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Pull a spark plug, ground it to the metal engine somewhere, keep it plugged into the spark plug wire. disconnect the other spark plug wires so it doesn't start. Turn the car over (try to start it) and see if the one spark plug fires. Do not touch it or hold it while trying this. They use about 30,000 volts. You just confirmed one of the 3 requirements for starting: fuel, compression and spark. If you smell fuel anywhere but the exhaust, don't try this as the spark from the spark plug can ignite fuel or fumes in the engine compartment. If your spark plug fired ok, check to make sure the timing belt did not break. Sometimes you can pry the plastic cover open a bit over the cam gears, or sometimes there is an inspection hole, or you can look into your oil fill hole to see if the cam is turning (as the timing belt turns the cams). I modify everything I have to make it more user friendly. Nothing is perfect but faith and even that can be improved.
I would suspect that your problem is related to a poor joint in the wiring between battery posts, starter solenoid and starter motor. Also the main body and engine earth (ground) leads need checking.
Have a look and identify all of these connections and check or any that are loose.As a guide If they are movable by hand using significant force they are no good.
Next when this has just happened CAUTIOUSLY touch each one in turn checking for heat. If warm or even very hot ( caution again) they are no good. Any that are suspect must be taken apart, thoroughly cleaned using a wire brush to obtain a bright metal appearance on all mating surfaces. Re assemble ensuring each joint is firmly done up. A poor joint will often pass enough current to turn the starter motor, but fail due to heat expansion immediately after.
Check also the starter motor is securely bolted to the engine, don't forget to check the condition of the earth (ground) strap between body and engine or gearbox. As this carries all the power to turn the starter motor.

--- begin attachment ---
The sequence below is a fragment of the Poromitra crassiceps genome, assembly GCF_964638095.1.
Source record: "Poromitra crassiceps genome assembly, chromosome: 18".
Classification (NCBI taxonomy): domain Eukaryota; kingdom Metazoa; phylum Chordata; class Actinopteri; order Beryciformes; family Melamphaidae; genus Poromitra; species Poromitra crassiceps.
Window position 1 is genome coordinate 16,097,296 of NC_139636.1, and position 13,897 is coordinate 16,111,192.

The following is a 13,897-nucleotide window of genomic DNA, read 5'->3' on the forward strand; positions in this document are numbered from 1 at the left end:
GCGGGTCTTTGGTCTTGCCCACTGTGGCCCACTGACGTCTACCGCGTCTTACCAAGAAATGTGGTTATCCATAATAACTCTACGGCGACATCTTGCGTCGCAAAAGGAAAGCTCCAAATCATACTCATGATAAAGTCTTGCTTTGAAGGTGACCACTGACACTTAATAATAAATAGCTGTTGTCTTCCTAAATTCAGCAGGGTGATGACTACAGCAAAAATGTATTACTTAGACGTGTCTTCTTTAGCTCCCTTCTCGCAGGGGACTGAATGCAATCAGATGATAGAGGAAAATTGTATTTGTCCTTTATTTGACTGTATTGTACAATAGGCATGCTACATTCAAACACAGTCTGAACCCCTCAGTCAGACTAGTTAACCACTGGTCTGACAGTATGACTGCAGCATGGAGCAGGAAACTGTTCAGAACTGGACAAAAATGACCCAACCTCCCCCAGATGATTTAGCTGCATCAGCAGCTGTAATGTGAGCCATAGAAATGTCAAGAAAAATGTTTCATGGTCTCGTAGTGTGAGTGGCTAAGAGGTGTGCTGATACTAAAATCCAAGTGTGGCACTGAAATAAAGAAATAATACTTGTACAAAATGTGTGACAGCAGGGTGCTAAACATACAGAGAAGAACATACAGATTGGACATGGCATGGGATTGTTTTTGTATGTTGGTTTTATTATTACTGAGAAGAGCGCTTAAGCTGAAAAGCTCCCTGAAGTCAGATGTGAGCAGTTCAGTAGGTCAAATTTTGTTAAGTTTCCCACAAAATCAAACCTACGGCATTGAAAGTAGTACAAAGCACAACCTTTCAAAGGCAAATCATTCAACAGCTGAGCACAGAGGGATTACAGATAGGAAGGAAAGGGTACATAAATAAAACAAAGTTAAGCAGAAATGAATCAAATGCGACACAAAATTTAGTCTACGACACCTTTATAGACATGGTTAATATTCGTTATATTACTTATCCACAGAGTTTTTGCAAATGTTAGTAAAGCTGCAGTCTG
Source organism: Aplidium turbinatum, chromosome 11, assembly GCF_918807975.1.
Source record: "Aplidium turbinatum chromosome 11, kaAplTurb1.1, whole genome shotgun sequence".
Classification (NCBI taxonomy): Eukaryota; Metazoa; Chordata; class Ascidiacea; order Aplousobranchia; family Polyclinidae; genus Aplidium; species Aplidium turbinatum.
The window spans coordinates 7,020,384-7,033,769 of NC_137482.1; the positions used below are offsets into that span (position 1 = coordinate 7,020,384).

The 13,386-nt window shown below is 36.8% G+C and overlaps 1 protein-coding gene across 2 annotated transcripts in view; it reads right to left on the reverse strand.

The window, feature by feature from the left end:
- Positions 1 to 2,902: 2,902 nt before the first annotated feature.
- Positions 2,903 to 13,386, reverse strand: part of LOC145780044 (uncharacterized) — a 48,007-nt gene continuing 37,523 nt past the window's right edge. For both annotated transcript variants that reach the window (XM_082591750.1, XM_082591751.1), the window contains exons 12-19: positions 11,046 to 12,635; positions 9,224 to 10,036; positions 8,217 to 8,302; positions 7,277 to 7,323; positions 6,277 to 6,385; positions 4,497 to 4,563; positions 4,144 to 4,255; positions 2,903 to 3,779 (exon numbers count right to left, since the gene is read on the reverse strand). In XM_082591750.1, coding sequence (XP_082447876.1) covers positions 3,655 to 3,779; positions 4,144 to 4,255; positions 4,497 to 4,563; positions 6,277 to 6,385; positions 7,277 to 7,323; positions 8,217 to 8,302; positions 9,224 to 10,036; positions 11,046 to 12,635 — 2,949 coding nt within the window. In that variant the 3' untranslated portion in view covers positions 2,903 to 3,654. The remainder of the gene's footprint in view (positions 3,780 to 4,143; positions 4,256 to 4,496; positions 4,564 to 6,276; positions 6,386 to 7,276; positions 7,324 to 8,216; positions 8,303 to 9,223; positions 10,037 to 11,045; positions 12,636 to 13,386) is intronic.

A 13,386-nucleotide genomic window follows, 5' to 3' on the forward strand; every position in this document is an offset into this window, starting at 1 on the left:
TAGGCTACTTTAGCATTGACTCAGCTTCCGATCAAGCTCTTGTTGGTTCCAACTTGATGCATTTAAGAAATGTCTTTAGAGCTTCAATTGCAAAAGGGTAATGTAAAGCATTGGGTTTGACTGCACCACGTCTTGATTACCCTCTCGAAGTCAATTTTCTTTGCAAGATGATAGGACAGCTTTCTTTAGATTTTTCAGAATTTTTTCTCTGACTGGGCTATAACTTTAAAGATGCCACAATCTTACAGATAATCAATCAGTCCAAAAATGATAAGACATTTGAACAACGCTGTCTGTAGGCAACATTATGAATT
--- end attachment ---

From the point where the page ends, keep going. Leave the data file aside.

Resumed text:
There are several ways to add more ground wires. If your battery ground cable is clean and tight, you can use 10 or 12 gauge black automotive wire and terminal ends to make your own grounds. Ground from the negative battery terminal to the engine. Ground from the negative terminal to the metal firewall behind the engine. Ground from the negative terminal to the chassis.
The first thing i would do is try turning over the engine by hand making sure the engine itself is not seized. if it turns over by hand check to make sure your getting 12 volts down at the starter. sometimes starter cable gets corroded causing slow or even no start. if thats good, check to make sure you have a good ground from your batteries to your engine. your starter gets its ground from its case which is mounted to the engine. if the engine isnt grounded you wont have a complete circuit.
This injector set-up needs a specific fuel pressure supplied to the fuel rail to even start, much less run properly. The fuel pump is immersed in fuel inside the gas tank to keep it cool and not burn up. Running the fuel level low causes more heat in the pump and interuptions in proper fuel pressure. AC/Delco pumps have proven to be a reliable fix, the aftermarket pumps only last for a month or two sometimes. Check fuel pressure under the hood and power and ground to fuel pump at electrical harness at top of gas tank. This truck needs a fuel pump.
try to turn the engine by hand on the front cranshaft pulley with a socket, if turns engine is ok, but if not engine is gone,
and not only check the powers also check for a good ground,
and clen the batterie conectors very wheel even if they look clean electrical systems are very tricky